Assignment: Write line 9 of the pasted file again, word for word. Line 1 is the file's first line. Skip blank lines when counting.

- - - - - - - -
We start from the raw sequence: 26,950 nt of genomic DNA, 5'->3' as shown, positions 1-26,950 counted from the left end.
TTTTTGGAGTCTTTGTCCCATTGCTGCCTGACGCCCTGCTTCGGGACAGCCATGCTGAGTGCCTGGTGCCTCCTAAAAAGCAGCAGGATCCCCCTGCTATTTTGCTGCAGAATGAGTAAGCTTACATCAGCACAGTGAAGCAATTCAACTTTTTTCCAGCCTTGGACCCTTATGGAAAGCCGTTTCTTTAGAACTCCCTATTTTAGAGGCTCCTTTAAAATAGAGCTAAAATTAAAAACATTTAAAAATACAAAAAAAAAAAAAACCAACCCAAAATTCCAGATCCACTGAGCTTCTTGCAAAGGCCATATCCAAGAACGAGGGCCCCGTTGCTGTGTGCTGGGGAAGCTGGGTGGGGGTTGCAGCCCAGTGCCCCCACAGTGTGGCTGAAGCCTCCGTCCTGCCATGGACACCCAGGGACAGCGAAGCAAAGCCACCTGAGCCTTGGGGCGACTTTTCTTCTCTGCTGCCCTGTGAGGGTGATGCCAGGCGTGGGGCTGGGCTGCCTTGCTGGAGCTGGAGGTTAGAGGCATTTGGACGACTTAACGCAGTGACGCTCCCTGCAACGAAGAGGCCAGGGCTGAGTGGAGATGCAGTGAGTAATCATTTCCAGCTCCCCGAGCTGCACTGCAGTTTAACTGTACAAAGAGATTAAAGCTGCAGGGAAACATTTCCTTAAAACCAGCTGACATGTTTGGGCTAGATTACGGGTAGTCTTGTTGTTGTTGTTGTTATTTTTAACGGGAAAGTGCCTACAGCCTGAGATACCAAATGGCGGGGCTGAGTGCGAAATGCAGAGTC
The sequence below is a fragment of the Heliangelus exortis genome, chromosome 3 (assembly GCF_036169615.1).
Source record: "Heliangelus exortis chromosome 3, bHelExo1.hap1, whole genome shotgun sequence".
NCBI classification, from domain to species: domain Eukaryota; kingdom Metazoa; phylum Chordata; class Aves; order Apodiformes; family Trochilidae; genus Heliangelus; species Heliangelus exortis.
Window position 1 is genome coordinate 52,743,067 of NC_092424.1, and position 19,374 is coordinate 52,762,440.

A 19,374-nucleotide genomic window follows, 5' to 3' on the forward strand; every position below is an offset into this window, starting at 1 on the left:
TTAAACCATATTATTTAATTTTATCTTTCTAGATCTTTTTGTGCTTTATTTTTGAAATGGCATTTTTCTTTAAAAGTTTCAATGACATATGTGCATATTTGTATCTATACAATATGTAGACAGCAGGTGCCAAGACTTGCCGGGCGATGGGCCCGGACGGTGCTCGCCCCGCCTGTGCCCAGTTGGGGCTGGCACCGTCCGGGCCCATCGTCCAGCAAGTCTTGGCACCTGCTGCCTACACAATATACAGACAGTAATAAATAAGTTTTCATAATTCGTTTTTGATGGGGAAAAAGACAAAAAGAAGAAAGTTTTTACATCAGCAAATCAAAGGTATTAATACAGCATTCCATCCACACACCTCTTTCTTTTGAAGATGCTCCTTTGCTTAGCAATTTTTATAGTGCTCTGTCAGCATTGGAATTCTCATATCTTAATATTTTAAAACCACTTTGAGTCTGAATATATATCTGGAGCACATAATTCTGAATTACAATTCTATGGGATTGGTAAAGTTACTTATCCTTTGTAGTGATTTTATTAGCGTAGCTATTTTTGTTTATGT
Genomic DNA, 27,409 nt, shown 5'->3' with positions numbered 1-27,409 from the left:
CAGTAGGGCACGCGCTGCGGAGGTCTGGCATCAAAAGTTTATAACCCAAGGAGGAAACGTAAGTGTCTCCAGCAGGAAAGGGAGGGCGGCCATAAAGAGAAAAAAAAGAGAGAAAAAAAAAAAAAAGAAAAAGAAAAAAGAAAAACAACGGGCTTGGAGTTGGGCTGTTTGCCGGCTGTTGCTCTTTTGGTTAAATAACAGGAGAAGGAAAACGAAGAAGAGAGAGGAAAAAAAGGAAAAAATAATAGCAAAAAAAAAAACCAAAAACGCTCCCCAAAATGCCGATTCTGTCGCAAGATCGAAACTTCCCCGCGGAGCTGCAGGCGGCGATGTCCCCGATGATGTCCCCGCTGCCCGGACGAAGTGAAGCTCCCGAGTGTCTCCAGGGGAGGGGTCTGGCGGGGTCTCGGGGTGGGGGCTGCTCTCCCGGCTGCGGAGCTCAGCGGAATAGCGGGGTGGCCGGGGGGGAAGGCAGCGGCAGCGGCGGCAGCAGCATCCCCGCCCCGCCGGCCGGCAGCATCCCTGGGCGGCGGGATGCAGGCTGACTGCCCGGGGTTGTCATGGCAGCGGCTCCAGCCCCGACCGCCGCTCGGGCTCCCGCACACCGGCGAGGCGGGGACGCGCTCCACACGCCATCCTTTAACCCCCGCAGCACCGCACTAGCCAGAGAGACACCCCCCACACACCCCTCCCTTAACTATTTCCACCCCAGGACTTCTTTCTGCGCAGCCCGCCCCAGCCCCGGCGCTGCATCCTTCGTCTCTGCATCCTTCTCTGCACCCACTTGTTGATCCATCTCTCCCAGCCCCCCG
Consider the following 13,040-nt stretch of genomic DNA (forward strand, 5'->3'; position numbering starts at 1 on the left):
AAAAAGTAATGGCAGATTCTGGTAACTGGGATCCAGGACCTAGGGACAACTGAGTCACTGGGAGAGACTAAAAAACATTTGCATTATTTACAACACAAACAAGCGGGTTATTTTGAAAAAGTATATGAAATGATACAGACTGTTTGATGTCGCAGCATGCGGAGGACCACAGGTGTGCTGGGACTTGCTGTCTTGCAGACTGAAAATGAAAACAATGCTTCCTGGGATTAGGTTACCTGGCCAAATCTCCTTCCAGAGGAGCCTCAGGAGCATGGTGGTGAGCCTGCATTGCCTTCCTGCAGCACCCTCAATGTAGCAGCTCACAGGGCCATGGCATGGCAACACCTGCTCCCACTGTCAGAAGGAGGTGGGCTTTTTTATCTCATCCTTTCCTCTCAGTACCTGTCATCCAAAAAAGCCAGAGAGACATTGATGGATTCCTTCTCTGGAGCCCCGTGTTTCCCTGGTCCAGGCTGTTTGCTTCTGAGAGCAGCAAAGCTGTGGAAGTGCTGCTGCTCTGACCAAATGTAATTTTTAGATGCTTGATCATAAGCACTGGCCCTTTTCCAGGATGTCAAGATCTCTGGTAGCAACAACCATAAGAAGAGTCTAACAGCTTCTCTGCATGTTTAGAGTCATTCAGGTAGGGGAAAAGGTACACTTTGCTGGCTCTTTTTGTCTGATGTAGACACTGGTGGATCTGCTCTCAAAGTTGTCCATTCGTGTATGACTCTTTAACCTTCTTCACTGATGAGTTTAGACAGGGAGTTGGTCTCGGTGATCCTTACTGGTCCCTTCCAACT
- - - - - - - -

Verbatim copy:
Genomic DNA, 27,409 nt, shown 5'->3' with positions numbered 1-27,409 from the left: